If you want to read a book which has to deal with the concept of utopia – term which is used to reflect an ideal world or society which has strict rules, in order for the people to lead a perfect existence – , then you should definitely read the 1984 novel by George Orwell. This novel was released in 1949 and it soon became very popular, its title being even mentioned on the lists of “Modern Library 1oo Best Novels”. The literary genres this novel addresses are the political fiction, social science fiction and dystopian.
The world the author images in his story is one that is meant to look like a perfect place to be, but in fact it is a society where people are controlled, manipulated in order to do only what the Party – a tyrant organization – wants, regardless of the needs individuals have for independent thinking and private life.
The 1984’s story presents the life of Winston Smith, who is an intellectual and a member of the Outer Party. The main character works in the Records Department of the Ministry of Truth and mostly his job consists of rewriting historical events in a way in which his writings should not affect the image of the Ministry of Truth.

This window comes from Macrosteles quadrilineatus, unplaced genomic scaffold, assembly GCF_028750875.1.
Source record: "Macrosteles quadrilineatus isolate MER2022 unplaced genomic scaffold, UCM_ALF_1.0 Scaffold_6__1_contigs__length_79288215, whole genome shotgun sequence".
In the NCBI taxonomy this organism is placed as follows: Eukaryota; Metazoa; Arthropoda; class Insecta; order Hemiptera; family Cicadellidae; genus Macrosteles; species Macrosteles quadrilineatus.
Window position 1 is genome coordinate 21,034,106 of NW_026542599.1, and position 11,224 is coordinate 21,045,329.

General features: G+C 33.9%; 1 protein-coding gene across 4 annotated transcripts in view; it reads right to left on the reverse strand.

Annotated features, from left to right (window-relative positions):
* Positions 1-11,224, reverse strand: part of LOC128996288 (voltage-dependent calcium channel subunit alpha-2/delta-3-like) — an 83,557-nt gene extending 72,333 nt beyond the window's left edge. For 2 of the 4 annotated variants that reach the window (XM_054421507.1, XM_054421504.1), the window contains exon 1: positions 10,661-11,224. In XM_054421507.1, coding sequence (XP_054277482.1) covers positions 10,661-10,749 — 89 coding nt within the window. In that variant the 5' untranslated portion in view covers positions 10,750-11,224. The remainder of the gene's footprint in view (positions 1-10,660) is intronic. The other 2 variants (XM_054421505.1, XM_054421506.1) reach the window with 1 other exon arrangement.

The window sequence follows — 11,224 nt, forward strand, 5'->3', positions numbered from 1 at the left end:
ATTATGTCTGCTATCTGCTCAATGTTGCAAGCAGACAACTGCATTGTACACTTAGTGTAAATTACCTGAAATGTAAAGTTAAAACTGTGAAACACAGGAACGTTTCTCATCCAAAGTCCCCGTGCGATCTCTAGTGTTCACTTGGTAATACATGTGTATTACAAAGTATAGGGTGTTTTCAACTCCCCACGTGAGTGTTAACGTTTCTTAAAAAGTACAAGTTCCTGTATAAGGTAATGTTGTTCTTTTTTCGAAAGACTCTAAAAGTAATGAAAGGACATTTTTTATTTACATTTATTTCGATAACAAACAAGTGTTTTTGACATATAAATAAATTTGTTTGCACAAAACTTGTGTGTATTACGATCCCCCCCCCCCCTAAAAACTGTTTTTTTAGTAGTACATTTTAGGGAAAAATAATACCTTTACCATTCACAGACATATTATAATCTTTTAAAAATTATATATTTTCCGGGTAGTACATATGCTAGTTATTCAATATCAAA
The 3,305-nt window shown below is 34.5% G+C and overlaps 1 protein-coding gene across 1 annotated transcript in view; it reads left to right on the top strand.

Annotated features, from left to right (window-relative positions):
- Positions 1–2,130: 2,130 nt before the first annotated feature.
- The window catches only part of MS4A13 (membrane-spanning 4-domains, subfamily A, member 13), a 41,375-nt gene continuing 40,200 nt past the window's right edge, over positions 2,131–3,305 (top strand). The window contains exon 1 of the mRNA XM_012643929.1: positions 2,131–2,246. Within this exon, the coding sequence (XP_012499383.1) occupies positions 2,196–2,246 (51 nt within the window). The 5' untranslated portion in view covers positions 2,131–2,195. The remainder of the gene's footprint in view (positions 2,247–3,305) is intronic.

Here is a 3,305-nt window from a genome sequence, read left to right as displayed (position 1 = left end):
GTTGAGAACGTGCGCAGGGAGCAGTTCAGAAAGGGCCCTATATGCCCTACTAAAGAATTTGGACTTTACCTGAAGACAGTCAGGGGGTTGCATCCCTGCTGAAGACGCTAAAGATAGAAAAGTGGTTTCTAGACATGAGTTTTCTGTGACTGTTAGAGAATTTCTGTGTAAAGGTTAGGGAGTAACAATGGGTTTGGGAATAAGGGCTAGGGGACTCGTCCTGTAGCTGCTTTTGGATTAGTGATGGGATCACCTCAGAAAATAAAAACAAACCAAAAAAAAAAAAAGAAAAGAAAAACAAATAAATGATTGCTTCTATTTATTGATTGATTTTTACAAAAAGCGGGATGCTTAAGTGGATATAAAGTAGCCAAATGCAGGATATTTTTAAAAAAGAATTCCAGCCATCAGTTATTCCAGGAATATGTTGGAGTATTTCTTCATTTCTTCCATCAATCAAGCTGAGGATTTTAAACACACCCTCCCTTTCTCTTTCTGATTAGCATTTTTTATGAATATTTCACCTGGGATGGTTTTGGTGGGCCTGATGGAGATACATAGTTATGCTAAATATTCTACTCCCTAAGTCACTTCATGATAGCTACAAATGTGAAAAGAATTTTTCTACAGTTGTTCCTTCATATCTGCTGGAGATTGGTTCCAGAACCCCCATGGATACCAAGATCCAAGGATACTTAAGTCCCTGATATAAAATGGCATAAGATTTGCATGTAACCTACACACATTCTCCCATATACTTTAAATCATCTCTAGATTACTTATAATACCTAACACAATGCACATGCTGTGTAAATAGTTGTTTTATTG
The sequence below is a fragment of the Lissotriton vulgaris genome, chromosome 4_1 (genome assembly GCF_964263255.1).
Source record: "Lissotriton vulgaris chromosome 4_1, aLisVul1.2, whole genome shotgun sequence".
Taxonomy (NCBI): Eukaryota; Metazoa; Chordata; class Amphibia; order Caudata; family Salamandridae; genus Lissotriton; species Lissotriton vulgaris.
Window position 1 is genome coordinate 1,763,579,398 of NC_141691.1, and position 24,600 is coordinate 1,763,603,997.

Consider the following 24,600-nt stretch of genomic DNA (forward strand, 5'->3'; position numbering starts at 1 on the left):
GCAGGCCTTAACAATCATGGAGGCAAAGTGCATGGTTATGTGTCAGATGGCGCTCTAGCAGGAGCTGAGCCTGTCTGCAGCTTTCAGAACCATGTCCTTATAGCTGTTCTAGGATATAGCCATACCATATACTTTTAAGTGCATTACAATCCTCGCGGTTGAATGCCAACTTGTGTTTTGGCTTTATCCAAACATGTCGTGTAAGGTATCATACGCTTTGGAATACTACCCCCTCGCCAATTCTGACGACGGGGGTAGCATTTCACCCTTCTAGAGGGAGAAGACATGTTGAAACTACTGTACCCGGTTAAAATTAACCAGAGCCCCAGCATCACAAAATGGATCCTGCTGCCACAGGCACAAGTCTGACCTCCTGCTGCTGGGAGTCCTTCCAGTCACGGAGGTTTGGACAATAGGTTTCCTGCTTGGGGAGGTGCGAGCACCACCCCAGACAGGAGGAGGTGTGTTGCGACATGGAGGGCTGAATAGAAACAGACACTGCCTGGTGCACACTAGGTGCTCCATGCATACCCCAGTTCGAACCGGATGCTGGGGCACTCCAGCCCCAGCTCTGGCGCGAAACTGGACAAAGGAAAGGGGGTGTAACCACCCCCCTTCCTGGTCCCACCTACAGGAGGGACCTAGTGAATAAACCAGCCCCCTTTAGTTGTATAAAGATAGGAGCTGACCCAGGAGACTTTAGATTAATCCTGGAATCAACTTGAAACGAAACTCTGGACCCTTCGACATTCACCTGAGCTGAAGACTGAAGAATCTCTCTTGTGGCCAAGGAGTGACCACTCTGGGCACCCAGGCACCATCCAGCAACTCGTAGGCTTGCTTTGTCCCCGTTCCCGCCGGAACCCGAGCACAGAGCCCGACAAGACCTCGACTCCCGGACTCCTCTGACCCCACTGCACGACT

All society’s individuals are monitored and controlled by Big Brother and the Party. The devices, the tyrant organizations use in controlling people, consist of telescreens which are placed everywhere in public institutions and people’s homes. However, Winston keeps a journal, where he puts down his negative thoughts in regards to the activity of the Party and Big Brother. But, keeping a diary is prohibited in such society, which is why the protagonist needs to be attentive at not being monitored by telescreens and put to death by the Thought police. Winston considers O’Brien, a member of the Party, to be his friend and ally, which is why he tells him about his beliefs regarding the Party. In time, the protagonist comes to fall in love with Julia, whom he first considered to be his enemy. They live their romance in places where they thought to be safe from telescreens’ monitoring, so that they have privacy. Unfortunately, O’Brien, whom Winston believed to be member of the Brotherhood – an organization fighting against the Party – turns to be his enemy, and the one monitoring his actions all along. 1984’s story ends with Winston being “cured” of the love he felt for July and admitting that the Party serves a good ideology.